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January 2002 Issue
Working Out on the Cheap
by Michael Fick
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Your next requirement is some knowledge. Without it, you can omit important exercises or even do harm. The basic home workout principles at may help motivate you towards simple workouts. Karen Voight's fitness site at will teach you a great deal about home (and office and travel) exercising. She has impressive credentials and a very thorough, user-friendly website. I guarantee you will benefit from your first five minutes at her site, especially from its answers to hundreds of searchable questions.

Your next question may best be answered at It critiques many exercise books and videos. Many strength-training books not oriented towards competitive body building include dozens of exercises requiring no equipment and many more requiring less than $50 in dumbbells or elastic exercise bands. [ is one of many sources for elastic sports bands Google returned from the keywords, "elastic bands".] "Weight Training for Dummies" provides excellent coverage of a very wide range of principles, tips, and techniques, and "Getting in Shape" is a very good weight training and stretching book from the stretching guru, Anderson (Shelter Press). Any fitness book that changes your lifestyle is worth thousands of times its price.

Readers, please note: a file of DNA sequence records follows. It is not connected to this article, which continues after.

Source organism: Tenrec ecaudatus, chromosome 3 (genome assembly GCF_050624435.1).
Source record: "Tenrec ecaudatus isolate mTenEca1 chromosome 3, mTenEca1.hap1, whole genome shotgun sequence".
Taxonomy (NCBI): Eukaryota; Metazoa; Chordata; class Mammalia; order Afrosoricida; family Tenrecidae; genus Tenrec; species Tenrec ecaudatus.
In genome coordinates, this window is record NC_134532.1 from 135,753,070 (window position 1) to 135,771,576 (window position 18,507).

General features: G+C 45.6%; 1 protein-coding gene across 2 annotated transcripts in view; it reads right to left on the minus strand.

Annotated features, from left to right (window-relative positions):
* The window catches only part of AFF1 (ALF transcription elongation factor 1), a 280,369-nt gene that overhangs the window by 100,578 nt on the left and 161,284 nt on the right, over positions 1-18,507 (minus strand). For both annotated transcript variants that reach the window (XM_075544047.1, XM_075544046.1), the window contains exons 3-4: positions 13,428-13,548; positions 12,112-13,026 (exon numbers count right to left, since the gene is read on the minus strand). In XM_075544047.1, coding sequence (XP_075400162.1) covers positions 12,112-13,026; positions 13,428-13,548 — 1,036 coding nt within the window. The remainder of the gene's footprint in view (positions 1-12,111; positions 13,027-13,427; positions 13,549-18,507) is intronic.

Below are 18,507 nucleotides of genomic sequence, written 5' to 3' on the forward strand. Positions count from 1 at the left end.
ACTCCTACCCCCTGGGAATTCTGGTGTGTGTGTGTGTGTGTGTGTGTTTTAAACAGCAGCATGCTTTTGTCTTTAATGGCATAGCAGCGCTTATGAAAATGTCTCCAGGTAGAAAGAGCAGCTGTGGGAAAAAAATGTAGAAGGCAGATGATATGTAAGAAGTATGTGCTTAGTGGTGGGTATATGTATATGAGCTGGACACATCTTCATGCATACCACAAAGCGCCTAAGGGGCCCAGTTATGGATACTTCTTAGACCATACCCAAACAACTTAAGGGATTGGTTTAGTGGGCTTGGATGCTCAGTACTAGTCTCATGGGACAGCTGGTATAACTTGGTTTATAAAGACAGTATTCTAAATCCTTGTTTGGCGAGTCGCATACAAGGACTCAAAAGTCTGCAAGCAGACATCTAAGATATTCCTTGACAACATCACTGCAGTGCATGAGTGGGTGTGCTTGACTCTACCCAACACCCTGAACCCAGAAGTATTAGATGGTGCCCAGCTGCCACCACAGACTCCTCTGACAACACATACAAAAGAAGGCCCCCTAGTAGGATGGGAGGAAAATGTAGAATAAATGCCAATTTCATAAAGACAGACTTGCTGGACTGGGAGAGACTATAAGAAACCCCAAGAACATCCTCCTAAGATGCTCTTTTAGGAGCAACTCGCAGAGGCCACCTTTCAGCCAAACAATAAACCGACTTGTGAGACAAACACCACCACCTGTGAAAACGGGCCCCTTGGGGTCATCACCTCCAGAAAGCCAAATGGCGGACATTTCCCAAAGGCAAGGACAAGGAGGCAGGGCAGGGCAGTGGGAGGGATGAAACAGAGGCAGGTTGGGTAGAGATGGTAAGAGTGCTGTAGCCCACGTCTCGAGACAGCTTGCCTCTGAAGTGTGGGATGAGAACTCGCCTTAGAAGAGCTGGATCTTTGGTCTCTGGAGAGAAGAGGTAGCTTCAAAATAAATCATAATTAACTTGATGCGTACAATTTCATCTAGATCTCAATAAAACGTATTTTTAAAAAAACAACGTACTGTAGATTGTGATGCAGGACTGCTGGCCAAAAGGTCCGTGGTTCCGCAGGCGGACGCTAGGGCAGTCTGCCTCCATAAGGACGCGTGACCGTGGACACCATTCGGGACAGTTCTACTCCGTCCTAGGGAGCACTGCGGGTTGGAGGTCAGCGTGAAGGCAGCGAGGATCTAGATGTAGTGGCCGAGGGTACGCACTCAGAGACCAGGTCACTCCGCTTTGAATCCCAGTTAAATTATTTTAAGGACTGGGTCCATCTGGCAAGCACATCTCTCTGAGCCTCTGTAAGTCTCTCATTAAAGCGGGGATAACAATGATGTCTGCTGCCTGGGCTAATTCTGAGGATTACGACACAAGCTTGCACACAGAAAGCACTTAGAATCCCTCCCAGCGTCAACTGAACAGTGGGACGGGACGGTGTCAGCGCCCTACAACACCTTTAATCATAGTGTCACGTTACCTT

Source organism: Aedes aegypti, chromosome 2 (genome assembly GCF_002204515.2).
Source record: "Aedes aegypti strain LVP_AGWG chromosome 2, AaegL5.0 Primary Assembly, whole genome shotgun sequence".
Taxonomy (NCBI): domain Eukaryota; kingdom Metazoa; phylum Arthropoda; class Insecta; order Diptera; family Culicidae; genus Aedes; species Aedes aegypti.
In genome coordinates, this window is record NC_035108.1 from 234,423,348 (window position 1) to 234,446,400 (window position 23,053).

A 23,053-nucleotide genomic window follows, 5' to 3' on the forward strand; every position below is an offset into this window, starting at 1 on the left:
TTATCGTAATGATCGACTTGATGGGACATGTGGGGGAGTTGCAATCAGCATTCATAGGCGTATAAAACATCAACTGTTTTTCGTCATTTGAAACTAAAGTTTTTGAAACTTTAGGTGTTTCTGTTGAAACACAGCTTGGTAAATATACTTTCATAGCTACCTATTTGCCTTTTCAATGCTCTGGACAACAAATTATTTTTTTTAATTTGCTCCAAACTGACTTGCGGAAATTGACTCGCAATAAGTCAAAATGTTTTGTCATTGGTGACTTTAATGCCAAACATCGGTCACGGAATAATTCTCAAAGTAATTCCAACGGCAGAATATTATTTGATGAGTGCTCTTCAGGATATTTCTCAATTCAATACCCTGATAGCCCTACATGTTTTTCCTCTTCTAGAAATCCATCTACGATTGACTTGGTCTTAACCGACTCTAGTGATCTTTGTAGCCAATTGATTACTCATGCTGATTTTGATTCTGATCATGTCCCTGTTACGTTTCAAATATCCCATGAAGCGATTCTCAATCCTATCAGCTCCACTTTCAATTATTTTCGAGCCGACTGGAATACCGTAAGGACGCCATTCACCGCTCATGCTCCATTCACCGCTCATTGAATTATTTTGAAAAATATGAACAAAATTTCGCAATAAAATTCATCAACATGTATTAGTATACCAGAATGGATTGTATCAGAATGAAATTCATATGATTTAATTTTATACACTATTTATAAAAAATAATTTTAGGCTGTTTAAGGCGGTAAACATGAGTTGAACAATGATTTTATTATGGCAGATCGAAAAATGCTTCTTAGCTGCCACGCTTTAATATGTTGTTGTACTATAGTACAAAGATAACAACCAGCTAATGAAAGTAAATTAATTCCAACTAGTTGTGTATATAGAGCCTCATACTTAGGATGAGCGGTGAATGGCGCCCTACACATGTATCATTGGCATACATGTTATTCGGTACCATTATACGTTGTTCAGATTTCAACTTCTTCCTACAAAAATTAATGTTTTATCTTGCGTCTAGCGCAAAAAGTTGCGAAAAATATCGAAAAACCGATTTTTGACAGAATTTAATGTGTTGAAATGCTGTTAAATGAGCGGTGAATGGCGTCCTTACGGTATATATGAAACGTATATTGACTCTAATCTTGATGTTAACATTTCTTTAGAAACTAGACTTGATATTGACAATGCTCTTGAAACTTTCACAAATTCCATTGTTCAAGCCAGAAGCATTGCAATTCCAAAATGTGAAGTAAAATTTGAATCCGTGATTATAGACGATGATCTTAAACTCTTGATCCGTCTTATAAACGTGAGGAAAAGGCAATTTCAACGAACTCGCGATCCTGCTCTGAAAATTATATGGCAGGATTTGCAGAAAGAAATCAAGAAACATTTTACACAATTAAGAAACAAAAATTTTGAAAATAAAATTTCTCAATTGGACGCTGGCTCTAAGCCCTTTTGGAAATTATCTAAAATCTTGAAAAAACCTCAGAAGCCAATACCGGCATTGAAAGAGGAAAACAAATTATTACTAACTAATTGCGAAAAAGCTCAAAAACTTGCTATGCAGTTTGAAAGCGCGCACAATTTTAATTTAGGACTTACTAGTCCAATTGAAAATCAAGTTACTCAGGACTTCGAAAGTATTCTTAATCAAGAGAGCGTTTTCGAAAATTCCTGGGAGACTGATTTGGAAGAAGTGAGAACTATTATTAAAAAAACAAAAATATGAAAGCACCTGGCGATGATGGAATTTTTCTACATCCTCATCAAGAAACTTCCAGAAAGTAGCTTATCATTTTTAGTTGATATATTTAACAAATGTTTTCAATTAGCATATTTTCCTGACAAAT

Don't get caught up in the technical details and debates you'll find in some brand-name exercise equipment websites. For your objectives, the physiological differences between different forms of resistance training are not that important. You just want to get off the couch and start lifting something. The best program for you is any program you will pursue consistently.

Your objectives are improved strength, endurance, and/or tone in most of your muscles. You should include at the very least your heart, abs, butt, chest, and shoulders plus your upper and lower legs, back, and arms. Aerobic exercise takes care of the heart; exertion against resistance (e.g., gravity, machines, elastic bands, weights, springs) takes care of the rest.

The basic concepts of home strength workouts are simple:

  1. Lay down the throw rug or mat.
  2. Get on it.
  3. Slowly lift something against the force of gravity. Slowly put it down. The cycle should take 8-9 seconds. Repeat. If you can't do eight, lift less weight. If you can do fifteen, lift something heavier during the next session.
  4. Repeat step #3 with a different muscle, until you run out of muscles. Exercise each muscle two or three days a week, separated by a couple of days. That means two or three head-to-toe sessions or four to six half-body sessions a week, always giving any specific muscle a couple of days between workouts.
Add at least 12 minutes of continuous aerobic exercise, preferably as a warm-up to your workout. Run in place, dance like mad to some great music, jump rope, walk up and down the stairs or step on and off a low stool with alternating feet ... anything that elevates your heart and breathing noticeably and continuously. Huffing and puffing breathlessly is overkill and counterproductive in a general fitness program.

Although some medical or exercise books or tapes may help motivate you to exercise, no book, gadget, or video will directly increase your physical condition. Only your own physical effort will achieve that. The next steps are yours.

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